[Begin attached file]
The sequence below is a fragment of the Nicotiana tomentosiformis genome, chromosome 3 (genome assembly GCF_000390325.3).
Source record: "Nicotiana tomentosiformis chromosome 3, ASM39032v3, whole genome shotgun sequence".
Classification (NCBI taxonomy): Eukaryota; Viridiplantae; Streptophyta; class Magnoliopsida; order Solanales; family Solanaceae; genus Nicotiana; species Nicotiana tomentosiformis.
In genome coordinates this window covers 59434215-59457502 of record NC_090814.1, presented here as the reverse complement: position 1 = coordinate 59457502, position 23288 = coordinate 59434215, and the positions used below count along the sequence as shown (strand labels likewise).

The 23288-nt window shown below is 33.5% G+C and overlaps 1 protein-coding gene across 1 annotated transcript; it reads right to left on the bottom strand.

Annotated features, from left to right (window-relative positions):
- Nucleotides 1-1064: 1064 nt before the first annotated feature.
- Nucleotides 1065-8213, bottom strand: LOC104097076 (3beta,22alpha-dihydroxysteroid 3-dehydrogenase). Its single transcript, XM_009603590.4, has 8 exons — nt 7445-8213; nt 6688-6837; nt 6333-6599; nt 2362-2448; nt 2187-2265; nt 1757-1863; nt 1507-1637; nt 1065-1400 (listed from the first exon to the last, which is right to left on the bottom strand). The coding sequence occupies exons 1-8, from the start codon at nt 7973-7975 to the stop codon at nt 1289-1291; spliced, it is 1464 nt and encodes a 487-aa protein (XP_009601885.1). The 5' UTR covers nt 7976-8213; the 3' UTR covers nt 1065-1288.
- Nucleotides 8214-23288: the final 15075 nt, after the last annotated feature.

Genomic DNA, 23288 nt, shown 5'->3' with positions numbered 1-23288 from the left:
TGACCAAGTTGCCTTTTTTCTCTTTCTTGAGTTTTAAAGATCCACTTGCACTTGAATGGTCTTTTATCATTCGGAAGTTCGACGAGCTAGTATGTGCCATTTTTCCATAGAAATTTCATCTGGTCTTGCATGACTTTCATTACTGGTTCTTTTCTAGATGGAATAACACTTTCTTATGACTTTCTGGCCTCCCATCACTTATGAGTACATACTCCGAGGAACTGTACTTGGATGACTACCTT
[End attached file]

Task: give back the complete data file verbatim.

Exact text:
The sequence below is a fragment of the Nicotiana tomentosiformis genome, chromosome 3 (genome assembly GCF_000390325.3).
Source record: "Nicotiana tomentosiformis chromosome 3, ASM39032v3, whole genome shotgun sequence".
Classification (NCBI taxonomy): Eukaryota; Viridiplantae; Streptophyta; class Magnoliopsida; order Solanales; family Solanaceae; genus Nicotiana; species Nicotiana tomentosiformis.
In genome coordinates this window covers 59434215-59457502 of record NC_090814.1, presented here as the reverse complement: position 1 = coordinate 59457502, position 23288 = coordinate 59434215, and the positions used below count along the sequence as shown (strand labels likewise).

The 23288-nt window shown below is 33.5% G+C and overlaps 1 protein-coding gene across 1 annotated transcript; it reads right to left on the bottom strand.

Annotated features, from left to right (window-relative positions):
- Nucleotides 1-1064: 1064 nt before the first annotated feature.
- Nucleotides 1065-8213, bottom strand: LOC104097076 (3beta,22alpha-dihydroxysteroid 3-dehydrogenase). Its single transcript, XM_009603590.4, has 8 exons — nt 7445-8213; nt 6688-6837; nt 6333-6599; nt 2362-2448; nt 2187-2265; nt 1757-1863; nt 1507-1637; nt 1065-1400 (listed from the first exon to the last, which is right to left on the bottom strand). The coding sequence occupies exons 1-8, from the start codon at nt 7973-7975 to the stop codon at nt 1289-1291; spliced, it is 1464 nt and encodes a 487-aa protein (XP_009601885.1). The 5' UTR covers nt 7976-8213; the 3' UTR covers nt 1065-1288.
- Nucleotides 8214-23288: the final 15075 nt, after the last annotated feature.

Genomic DNA, 23288 nt, shown 5'->3' with positions numbered 1-23288 from the left:
TGACCAAGTTGCCTTTTTTCTCTTTCTTGAGTTTTAAAGATCCACTTGCACTTGAATGGTCTTTTATCATTCGGAAGTTCGACGAGCTAGTATGTGCCATTTTTCCATAGAAATTTCATCTGGTCTTGCATGACTTTCATTACTGGTTCTTTTCTAGATGGAATAACACTTTCTTATGACTTTCTGGCCTCCCATCACTTATGAGTACATACTCCGAGGAACTGTACTTGGATGACTACCTT